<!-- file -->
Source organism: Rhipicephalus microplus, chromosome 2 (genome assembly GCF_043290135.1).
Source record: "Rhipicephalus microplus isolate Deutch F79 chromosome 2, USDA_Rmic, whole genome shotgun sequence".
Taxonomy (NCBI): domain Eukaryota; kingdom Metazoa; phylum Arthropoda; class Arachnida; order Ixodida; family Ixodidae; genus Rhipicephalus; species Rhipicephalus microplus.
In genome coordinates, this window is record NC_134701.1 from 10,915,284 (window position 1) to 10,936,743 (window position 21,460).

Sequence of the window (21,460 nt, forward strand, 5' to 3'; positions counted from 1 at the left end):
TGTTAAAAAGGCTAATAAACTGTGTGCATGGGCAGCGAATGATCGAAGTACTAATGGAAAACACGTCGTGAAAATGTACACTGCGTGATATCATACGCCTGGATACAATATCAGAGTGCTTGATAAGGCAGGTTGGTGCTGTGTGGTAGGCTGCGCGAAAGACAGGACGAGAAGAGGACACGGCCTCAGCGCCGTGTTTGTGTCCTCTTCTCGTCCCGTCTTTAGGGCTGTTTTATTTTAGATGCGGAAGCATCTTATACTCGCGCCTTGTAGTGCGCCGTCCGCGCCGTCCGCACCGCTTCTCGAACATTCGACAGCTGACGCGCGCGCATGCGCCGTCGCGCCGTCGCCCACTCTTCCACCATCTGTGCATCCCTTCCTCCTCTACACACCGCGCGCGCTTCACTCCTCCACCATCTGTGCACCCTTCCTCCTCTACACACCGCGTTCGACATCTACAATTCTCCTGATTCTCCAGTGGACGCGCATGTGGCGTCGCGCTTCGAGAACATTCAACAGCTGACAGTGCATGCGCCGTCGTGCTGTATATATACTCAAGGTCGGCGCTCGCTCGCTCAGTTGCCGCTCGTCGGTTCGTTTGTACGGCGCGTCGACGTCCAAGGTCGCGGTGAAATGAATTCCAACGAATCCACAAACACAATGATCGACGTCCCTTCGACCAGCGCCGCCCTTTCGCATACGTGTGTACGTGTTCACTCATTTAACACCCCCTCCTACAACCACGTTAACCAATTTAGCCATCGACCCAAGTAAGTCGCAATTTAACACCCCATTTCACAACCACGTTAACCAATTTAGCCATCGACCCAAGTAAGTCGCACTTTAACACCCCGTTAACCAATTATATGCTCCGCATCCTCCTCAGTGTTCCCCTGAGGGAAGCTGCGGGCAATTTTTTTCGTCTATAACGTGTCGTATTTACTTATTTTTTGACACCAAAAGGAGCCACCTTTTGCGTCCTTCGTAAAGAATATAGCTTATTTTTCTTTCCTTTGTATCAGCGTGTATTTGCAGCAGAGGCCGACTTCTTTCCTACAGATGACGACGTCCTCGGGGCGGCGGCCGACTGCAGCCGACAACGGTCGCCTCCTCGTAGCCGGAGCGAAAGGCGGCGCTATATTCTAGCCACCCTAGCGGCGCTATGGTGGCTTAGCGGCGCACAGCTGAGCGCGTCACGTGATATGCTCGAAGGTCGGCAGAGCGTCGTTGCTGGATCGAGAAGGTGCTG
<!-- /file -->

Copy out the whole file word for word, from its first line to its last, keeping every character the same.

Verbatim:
Source organism: Rhipicephalus microplus, chromosome 2 (genome assembly GCF_043290135.1).
Source record: "Rhipicephalus microplus isolate Deutch F79 chromosome 2, USDA_Rmic, whole genome shotgun sequence".
Taxonomy (NCBI): domain Eukaryota; kingdom Metazoa; phylum Arthropoda; class Arachnida; order Ixodida; family Ixodidae; genus Rhipicephalus; species Rhipicephalus microplus.
In genome coordinates, this window is record NC_134701.1 from 10,915,284 (window position 1) to 10,936,743 (window position 21,460).

Sequence of the window (21,460 nt, forward strand, 5' to 3'; positions counted from 1 at the left end):
TGTTAAAAAGGCTAATAAACTGTGTGCATGGGCAGCGAATGATCGAAGTACTAATGGAAAACACGTCGTGAAAATGTACACTGCGTGATATCATACGCCTGGATACAATATCAGAGTGCTTGATAAGGCAGGTTGGTGCTGTGTGGTAGGCTGCGCGAAAGACAGGACGAGAAGAGGACACGGCCTCAGCGCCGTGTTTGTGTCCTCTTCTCGTCCCGTCTTTAGGGCTGTTTTATTTTAGATGCGGAAGCATCTTATACTCGCGCCTTGTAGTGCGCCGTCCGCGCCGTCCGCACCGCTTCTCGAACATTCGACAGCTGACGCGCGCGCATGCGCCGTCGCGCCGTCGCCCACTCTTCCACCATCTGTGCATCCCTTCCTCCTCTACACACCGCGCGCGCTTCACTCCTCCACCATCTGTGCACCCTTCCTCCTCTACACACCGCGTTCGACATCTACAATTCTCCTGATTCTCCAGTGGACGCGCATGTGGCGTCGCGCTTCGAGAACATTCAACAGCTGACAGTGCATGCGCCGTCGTGCTGTATATATACTCAAGGTCGGCGCTCGCTCGCTCAGTTGCCGCTCGTCGGTTCGTTTGTACGGCGCGTCGACGTCCAAGGTCGCGGTGAAATGAATTCCAACGAATCCACAAACACAATGATCGACGTCCCTTCGACCAGCGCCGCCCTTTCGCATACGTGTGTACGTGTTCACTCATTTAACACCCCCTCCTACAACCACGTTAACCAATTTAGCCATCGACCCAAGTAAGTCGCAATTTAACACCCCATTTCACAACCACGTTAACCAATTTAGCCATCGACCCAAGTAAGTCGCACTTTAACACCCCGTTAACCAATTATATGCTCCGCATCCTCCTCAGTGTTCCCCTGAGGGAAGCTGCGGGCAATTTTTTTCGTCTATAACGTGTCGTATTTACTTATTTTTTGACACCAAAAGGAGCCACCTTTTGCGTCCTTCGTAAAGAATATAGCTTATTTTTCTTTCCTTTGTATCAGCGTGTATTTGCAGCAGAGGCCGACTTCTTTCCTACAGATGACGACGTCCTCGGGGCGGCGGCCGACTGCAGCCGACAACGGTCGCCTCCTCGTAGCCGGAGCGAAAGGCGGCGCTATATTCTAGCCACCCTAGCGGCGCTATGGTGGCTTAGCGGCGCACAGCTGAGCGCGTCACGTGATATGCTCGAAGGTCGGCAGAGCGTCGTTGCTGGATCGAGAAGGTGCTG